Film Festival Reflection
Organizing the film festival was such an eye-opening experience. I loved coming to understand and appreciate the logistics of programming, from organizing the shorts, to marketing the festival, to helping with the reception. I especially loved how warm the filmmakers were. We didn’t have the biggest turn out, but they were so gracious about it. And though I was a bit nervous to talk to them, they seemed like really amazing people. I love that they unanimously decided to sit on the stage during the Q&A session when we realized there weren’t enough chairs for all of them to sit at the table. They brought a warmth and vivacity and that was infectious. And when they talked about their conception of home, and what they’d learned about their own identities through the process of making this film, I was surprised they were so open. I think I learned a lot from their candor.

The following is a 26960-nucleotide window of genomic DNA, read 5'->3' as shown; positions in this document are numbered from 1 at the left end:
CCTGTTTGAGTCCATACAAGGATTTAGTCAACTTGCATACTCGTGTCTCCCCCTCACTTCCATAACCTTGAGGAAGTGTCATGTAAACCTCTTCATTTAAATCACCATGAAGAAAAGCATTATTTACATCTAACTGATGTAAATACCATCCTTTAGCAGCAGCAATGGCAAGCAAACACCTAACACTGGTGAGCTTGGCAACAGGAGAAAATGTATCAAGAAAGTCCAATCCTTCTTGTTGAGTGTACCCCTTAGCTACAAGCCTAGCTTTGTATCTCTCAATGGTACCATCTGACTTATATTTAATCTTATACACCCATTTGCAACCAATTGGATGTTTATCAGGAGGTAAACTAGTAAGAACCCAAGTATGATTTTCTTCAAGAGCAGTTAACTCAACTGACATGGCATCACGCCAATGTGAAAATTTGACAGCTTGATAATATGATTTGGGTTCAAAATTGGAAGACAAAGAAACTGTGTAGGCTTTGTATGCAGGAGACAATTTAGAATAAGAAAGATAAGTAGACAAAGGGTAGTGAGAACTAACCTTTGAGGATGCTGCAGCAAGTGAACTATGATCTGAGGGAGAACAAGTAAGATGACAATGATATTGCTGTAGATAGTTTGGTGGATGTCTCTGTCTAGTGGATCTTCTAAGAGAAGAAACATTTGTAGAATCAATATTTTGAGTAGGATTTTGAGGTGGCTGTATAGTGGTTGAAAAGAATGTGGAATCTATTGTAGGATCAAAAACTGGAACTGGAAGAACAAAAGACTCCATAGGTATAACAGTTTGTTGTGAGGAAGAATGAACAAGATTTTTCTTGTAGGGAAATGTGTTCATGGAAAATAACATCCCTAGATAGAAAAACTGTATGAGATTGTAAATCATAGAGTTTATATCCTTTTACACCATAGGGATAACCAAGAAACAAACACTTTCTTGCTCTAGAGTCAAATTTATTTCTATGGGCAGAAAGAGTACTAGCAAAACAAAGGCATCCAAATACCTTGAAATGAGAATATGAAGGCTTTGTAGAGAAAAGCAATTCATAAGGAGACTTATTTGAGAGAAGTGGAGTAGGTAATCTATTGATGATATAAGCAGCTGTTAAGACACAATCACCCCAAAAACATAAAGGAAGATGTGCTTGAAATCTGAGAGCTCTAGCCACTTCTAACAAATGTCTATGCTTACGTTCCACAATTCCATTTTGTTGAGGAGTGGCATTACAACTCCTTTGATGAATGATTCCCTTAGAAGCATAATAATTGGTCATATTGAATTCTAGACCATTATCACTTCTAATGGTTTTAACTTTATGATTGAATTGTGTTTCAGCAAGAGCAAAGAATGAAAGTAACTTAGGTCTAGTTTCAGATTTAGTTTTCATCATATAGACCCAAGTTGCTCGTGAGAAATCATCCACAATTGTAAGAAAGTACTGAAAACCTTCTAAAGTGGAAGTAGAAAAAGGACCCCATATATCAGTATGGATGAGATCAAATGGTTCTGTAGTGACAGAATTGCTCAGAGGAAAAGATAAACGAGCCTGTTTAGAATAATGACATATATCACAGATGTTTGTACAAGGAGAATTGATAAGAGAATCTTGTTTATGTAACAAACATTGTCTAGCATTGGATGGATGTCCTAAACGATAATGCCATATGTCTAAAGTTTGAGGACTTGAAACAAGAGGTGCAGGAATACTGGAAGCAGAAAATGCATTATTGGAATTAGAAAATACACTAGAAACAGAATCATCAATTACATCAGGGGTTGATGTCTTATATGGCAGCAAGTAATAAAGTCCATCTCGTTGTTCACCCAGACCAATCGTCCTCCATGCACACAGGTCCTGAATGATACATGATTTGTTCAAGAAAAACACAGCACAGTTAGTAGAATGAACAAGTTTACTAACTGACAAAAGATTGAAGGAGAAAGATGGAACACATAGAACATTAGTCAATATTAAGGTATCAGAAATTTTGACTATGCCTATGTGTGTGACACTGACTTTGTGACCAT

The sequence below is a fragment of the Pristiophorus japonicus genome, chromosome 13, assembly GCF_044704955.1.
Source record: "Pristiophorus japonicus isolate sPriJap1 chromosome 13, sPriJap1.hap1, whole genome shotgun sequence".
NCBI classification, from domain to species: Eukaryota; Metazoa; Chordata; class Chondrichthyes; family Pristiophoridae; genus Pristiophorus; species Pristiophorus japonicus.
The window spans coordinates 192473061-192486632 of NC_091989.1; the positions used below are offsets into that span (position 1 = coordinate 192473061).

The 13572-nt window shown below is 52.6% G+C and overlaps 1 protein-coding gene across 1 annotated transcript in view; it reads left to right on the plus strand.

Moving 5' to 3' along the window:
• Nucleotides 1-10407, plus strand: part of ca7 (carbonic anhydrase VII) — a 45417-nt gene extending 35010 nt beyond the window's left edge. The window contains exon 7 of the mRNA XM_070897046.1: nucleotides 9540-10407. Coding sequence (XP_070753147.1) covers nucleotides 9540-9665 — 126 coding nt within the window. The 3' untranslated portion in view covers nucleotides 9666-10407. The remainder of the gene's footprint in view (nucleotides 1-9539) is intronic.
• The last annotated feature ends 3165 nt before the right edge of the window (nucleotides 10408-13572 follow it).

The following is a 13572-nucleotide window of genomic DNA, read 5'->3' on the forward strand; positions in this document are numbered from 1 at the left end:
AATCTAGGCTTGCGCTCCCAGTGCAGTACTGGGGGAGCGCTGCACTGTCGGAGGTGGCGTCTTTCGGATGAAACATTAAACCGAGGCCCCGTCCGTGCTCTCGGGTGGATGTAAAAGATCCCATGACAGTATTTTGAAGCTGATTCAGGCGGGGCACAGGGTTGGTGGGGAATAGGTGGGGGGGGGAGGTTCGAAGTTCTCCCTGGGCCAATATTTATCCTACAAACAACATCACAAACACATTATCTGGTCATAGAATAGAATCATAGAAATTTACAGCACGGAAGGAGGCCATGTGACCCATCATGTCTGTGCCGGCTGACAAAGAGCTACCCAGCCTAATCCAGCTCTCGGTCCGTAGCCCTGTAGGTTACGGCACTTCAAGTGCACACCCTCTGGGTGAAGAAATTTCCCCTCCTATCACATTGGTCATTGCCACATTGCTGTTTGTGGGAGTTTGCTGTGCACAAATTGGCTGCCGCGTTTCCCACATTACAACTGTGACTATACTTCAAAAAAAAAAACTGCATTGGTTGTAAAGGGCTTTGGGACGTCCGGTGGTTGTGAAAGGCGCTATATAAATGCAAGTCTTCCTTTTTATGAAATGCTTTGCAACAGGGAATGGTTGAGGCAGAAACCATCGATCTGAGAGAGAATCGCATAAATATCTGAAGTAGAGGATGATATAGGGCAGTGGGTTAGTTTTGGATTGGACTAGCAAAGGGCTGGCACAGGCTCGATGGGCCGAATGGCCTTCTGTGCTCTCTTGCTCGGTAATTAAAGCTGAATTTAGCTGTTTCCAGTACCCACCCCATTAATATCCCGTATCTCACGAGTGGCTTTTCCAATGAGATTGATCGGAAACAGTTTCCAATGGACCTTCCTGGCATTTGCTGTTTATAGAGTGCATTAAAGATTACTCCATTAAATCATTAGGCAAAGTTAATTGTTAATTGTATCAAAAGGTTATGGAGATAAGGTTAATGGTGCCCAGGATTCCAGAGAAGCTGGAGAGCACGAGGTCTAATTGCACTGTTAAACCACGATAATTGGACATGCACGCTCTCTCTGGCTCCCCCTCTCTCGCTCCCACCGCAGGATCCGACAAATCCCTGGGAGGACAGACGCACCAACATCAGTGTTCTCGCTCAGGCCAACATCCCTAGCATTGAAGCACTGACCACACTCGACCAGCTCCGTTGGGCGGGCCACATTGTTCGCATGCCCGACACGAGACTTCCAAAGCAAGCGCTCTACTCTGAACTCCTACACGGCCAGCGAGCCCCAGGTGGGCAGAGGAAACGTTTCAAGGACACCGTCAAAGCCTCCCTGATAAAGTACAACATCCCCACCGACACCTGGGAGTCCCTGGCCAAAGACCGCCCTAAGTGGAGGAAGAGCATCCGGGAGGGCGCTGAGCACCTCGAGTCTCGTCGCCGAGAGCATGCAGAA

I wish there had been a bigger turnout. Looking back, I think more marketing strategies needed to be employed. There is an interest in the issues we were looking at, I think we just weren’t able to adequately reach out to the students who would have been interested in it. I think it might actually be worth trying to spread out the program over a couple of weeks, just to address the issue of it being a bad weekend for someone. That is—if someone who was interested couldn’t make it on that weekend, there would be more opportunities for them. But aside from that one issue, I thought working on the film festival was really enjoyable, and I learned a lot. I wish more of my classes would culminate in a big event like this, because it really makes our progress in our understanding of Asian Americans in the media more tangible.
– Aliza Lalji
Entry filed under: Uncategorized.